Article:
from ancient times.
This web page shows only a small excerpt of our Badey research.Another 76 words (5 lines of text) covering the years 1296, 1597, 1603, 1735, 1771, and 1803 are included under the topic Early Badey History in all our PDF Extended History products and printed products wherever possible.
Although the name, Badey, appeared in many references, from time to time, the surname was shown with the spellings Beattie, Beatty, Beaty, Beatie, Betay, Bety and others.
Gradually becoming disenchanted with life in Ireland
many of these uprooted families sailed aboard the armada of sailing ships known as the "White Sails" which plied the stormy Atlantic. These overcrowded ships often arrived with only 60 to 70% of their original passenger list, many dying of cholera, typhoid, dysentery or small pox. In North America, some of the first immigrants who could be considered kinsmen of the Badey family name Badey, or who bore a variation of the surname were
Badey Settlers in United States in the 19th Century
- Rich Badey, aged 24, who emigrated to the United States from Posen, in 1893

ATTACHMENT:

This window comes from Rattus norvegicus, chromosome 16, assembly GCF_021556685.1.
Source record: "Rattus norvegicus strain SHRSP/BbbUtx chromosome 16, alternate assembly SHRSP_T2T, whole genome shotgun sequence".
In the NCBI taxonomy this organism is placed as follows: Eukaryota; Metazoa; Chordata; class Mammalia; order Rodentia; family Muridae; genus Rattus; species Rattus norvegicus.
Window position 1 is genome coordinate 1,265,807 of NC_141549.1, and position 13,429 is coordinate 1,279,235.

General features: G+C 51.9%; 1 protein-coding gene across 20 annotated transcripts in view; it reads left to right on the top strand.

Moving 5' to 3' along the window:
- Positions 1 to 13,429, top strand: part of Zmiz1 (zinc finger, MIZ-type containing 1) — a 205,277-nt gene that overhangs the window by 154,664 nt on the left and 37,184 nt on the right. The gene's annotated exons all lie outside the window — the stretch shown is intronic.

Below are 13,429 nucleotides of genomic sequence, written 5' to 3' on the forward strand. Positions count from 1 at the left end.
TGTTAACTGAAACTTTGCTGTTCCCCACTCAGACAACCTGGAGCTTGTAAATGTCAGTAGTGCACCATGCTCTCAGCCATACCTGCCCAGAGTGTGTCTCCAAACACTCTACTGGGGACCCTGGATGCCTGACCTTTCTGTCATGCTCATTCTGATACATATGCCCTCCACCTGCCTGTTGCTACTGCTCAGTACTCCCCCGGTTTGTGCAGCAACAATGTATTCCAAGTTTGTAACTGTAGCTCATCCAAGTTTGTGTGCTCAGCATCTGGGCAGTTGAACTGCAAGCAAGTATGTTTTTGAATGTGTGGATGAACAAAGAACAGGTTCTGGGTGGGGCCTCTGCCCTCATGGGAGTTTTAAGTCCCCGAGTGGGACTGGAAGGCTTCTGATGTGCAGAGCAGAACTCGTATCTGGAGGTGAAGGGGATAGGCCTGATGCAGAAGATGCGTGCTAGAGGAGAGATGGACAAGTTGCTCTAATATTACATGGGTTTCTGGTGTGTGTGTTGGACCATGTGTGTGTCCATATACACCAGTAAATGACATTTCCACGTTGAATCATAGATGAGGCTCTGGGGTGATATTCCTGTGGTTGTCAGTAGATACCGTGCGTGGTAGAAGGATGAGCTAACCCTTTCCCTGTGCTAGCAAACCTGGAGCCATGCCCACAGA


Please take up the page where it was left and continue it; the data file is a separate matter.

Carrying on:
Badey Settlers in United States in the 20th Century
- Kalman Badey, aged 26, who settled in America from Sovar, in 1902
- Harry Badey, who emigrated to the United States from Steham, So'ton, in 1920
The motto was originally a war cry or slogan. Mottoes first began to be shown with arms in the 14th and 15th centuries, but were not in general use until the 17th century. Thus the oldest coats of arms generally do not include a motto. Mottoes seldom form part of the grant of arms: Under most heraldic authorities, a motto is an optional component of the coat of arms, and can be added to or changed at will; many families have chosen not to display a motto.
Motto: Lumen coeleste sequamur
Motto Translation: May we follow heavenly inspiration.